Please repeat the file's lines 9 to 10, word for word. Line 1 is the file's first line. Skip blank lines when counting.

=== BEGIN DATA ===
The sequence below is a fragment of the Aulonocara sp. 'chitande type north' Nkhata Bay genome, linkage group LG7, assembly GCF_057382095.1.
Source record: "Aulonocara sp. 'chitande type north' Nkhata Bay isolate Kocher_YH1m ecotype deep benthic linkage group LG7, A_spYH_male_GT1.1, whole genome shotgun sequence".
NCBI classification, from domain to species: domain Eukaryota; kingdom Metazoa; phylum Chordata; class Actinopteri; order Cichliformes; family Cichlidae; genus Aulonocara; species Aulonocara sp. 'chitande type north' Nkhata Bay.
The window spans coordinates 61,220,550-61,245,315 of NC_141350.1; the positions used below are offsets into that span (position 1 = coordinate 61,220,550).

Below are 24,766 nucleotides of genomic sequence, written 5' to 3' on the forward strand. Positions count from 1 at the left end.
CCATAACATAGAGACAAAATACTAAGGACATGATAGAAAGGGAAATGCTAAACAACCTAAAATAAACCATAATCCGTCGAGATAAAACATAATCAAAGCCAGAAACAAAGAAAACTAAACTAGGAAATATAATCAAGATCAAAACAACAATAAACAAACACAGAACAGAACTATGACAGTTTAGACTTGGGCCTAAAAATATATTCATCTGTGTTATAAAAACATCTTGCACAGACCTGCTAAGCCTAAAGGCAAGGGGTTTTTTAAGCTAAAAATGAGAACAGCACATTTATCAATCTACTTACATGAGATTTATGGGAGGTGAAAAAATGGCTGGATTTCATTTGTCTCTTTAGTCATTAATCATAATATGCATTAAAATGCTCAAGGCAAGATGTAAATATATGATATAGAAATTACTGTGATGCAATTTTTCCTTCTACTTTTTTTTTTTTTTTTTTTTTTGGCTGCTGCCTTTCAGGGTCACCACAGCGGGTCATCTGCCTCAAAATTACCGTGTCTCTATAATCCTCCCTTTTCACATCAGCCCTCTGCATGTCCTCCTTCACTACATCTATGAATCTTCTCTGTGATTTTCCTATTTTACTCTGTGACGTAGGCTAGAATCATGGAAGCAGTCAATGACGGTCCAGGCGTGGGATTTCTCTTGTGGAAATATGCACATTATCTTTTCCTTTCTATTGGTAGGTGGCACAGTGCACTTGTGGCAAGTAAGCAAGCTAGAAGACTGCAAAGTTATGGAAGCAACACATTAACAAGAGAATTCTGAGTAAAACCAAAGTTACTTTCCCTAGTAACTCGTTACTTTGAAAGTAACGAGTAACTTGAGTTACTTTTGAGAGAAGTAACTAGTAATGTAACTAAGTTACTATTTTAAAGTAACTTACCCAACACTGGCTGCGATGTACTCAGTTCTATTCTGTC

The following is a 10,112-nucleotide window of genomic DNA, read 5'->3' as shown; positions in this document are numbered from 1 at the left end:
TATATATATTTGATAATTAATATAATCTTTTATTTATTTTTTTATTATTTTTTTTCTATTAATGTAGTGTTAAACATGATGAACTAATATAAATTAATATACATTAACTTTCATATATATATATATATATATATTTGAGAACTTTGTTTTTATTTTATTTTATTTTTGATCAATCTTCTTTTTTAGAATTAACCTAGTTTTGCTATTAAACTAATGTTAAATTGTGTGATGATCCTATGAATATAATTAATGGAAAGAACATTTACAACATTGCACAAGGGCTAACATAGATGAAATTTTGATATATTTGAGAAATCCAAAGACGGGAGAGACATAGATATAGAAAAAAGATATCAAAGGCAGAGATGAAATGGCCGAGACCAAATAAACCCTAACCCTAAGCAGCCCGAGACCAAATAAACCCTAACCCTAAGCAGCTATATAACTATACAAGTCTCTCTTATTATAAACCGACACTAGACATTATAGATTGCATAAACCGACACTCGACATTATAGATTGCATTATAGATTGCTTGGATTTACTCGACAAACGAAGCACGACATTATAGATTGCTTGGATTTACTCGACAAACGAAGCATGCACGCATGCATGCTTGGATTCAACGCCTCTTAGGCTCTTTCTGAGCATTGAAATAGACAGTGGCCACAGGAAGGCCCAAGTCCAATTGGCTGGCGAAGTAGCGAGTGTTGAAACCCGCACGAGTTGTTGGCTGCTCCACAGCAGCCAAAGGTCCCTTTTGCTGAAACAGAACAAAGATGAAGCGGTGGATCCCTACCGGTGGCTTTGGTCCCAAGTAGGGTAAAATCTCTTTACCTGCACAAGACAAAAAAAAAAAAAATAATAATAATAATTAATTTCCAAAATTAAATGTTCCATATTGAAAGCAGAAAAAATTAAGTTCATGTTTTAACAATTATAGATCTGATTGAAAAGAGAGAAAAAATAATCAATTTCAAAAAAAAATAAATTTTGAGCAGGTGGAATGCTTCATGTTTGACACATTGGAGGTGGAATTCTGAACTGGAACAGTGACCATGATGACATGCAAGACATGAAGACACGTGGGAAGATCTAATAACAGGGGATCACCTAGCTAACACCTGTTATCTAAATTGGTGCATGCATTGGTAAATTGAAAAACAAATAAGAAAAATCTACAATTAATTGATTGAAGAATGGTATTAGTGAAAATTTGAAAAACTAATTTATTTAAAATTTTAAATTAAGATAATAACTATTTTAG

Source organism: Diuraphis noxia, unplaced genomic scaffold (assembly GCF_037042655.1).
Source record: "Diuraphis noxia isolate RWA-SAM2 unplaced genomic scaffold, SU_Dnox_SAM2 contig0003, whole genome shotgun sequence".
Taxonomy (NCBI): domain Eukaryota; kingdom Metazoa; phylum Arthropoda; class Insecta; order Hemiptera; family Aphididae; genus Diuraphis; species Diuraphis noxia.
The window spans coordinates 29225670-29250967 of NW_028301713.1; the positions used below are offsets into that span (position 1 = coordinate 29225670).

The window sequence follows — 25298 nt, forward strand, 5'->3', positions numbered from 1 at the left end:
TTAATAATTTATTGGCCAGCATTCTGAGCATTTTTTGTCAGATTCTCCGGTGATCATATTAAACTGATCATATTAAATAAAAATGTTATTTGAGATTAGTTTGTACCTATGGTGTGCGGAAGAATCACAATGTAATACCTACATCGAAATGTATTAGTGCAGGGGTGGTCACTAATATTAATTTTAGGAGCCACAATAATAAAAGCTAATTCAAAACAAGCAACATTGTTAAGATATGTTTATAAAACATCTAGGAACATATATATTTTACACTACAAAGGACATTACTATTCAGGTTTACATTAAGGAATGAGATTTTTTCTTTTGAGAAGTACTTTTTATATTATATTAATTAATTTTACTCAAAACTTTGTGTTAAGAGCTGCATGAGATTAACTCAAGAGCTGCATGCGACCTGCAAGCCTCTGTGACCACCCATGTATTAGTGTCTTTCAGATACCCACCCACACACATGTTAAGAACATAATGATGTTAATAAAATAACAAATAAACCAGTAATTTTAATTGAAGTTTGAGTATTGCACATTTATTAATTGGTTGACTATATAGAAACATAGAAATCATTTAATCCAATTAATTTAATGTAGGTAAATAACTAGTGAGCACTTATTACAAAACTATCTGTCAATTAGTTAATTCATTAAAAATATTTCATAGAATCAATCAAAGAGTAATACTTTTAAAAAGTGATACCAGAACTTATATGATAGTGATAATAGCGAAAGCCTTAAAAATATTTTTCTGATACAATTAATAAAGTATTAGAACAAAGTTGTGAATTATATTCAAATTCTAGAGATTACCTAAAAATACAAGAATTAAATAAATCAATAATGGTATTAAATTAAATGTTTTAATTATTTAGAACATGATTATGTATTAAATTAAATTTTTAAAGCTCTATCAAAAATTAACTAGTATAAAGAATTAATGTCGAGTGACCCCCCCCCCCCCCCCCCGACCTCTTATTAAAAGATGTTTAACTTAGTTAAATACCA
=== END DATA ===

Source organism: Diuraphis noxia, unplaced genomic scaffold (assembly GCF_037042655.1).
Source record: "Diuraphis noxia isolate RWA-SAM2 unplaced genomic scaffold, SU_Dnox_SAM2 contig0003, whole genome shotgun sequence".